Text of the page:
Why Xi Jinping will be in firm command of China in 2018
Last year, he elevated his status in the CPC beyond that of his two predecessors by enshrining his eponymous ideology into the CPC Constitution.
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Chinese President Xi Jinping finished the year as he started it: firmly in command. The last meeting of the Central Committee on December 26, 2017 — which was also its first sitting since the October party congress that marked the start of Xi’s second five-year term — set the tone for 2018 by heaping praise on the President, declaring that it was “the aspiration of the whole Party and the people to have Xi, general secretary of the CPC Central Committee, serve at the core of the CPC and its Central Committee.”
“Under the leadership of the CPC Central Committee with Xi at the core,” the Central Committee declared after its two-day meet, “China has made historic achievements and witnessed profound changes since the 18th CPC National Congress in 2012. Xi has shown firm faith and will, clear commitment to the people, extraordinary political wisdom and tactics and a strong sense of responsibility, in leading the CPC and China in the great struggle with many new contemporary features.”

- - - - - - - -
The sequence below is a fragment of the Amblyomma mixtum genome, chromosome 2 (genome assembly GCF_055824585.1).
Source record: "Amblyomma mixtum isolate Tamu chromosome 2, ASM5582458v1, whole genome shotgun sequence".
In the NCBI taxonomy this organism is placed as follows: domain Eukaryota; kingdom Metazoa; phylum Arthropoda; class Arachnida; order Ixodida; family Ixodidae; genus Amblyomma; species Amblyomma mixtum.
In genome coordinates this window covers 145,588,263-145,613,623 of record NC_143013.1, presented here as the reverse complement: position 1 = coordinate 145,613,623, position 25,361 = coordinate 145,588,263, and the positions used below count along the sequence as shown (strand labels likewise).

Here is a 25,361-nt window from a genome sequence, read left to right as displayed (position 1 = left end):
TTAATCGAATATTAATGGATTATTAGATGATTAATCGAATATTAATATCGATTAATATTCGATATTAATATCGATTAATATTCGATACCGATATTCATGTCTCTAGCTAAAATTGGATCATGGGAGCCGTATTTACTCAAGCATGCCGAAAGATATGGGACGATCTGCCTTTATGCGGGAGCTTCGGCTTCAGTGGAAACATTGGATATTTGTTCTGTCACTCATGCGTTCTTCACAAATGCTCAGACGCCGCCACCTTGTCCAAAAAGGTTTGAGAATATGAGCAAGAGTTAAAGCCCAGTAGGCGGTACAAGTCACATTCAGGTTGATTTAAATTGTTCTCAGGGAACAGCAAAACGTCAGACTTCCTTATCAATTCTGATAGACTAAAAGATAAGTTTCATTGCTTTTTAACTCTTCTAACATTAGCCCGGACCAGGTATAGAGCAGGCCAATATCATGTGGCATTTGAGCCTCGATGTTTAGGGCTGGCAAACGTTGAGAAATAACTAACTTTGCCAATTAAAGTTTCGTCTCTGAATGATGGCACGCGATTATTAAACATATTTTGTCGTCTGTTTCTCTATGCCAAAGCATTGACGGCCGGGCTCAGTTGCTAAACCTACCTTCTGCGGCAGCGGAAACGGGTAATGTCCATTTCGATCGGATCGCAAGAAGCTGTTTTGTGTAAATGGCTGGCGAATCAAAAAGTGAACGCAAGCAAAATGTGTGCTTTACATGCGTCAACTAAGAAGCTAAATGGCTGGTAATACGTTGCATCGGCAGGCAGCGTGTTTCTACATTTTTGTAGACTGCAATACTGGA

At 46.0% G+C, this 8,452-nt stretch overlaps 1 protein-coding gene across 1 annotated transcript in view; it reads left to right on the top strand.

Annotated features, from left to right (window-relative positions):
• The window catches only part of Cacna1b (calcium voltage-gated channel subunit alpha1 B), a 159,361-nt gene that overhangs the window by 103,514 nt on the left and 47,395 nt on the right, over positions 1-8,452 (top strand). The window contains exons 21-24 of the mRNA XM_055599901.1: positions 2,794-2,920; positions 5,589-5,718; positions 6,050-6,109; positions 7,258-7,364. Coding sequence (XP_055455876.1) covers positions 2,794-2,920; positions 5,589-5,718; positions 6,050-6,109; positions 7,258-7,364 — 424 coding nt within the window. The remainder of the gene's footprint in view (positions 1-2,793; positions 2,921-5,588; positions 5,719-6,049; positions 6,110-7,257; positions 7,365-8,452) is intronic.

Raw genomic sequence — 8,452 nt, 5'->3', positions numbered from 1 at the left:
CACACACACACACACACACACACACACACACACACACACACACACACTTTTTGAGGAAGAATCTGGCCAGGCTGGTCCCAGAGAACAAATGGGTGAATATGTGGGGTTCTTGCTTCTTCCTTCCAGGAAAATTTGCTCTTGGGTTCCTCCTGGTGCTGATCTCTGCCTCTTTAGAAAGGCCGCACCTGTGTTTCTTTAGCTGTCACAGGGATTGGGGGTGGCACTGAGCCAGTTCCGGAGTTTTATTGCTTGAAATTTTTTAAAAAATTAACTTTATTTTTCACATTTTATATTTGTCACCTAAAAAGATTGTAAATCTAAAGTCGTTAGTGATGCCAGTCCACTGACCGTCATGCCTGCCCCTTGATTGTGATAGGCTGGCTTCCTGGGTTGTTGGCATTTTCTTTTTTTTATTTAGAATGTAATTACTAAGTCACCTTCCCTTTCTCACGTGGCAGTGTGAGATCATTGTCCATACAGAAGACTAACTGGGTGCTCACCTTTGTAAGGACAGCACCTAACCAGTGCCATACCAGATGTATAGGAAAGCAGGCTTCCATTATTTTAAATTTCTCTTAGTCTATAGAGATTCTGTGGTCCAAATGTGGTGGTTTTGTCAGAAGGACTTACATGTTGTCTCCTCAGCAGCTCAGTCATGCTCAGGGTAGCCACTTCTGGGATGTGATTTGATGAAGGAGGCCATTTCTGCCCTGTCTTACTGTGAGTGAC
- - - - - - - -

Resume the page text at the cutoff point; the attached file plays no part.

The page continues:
In 2017, Xi elevated his status in the CPC beyond that of his two predecessors by enshrining his eponymous ideology into the CPC Constitution. This means that Xi’s word is now the law — and anyone questioning is effectively now questioning the party.
Xi is here to stay, and with him, a more muscular and proactive China on the world stage. Xi indicated as much in his annual new year’s address, which was broadcast on new year’s eve on all Chinese television channels, also providing a rare glimpse of Xi in his den: his office in Zhongnanhai, the central leadership compound, as he sat behind a large desk with two bright red phones — the secretive internal communications system that links all top officials — and family portraits of his daughter and parents.
“As a responsible major country, China has something to say,” Xi said in his message, echoing his October speech at the party Congress that spoke of China moving to the “centre stage” of the world. “China will resolutely uphold the authority and status of the United Nations, actively fulfil China's international obligations and duties, remain firmly committed to China's pledges to tackle climate change, actively push for the Belt and Road Initiative, and always be a builder of world peace, contributor of global development and keeper of international order,” Xi said, while also highlighting what his government had achieved in 2017 (he flagged the creation of 13 million jobs and GDP rising to $12.3 trillion, as well as 10 million people lifted out of poverty).
Xi also said the country should work towards its 2020 goal of eliminating poverty. In 2018, China will mark the 40th anniversary of its economic reforms, which Xi flagged as another milestone.
(Courtesy of Mail Today)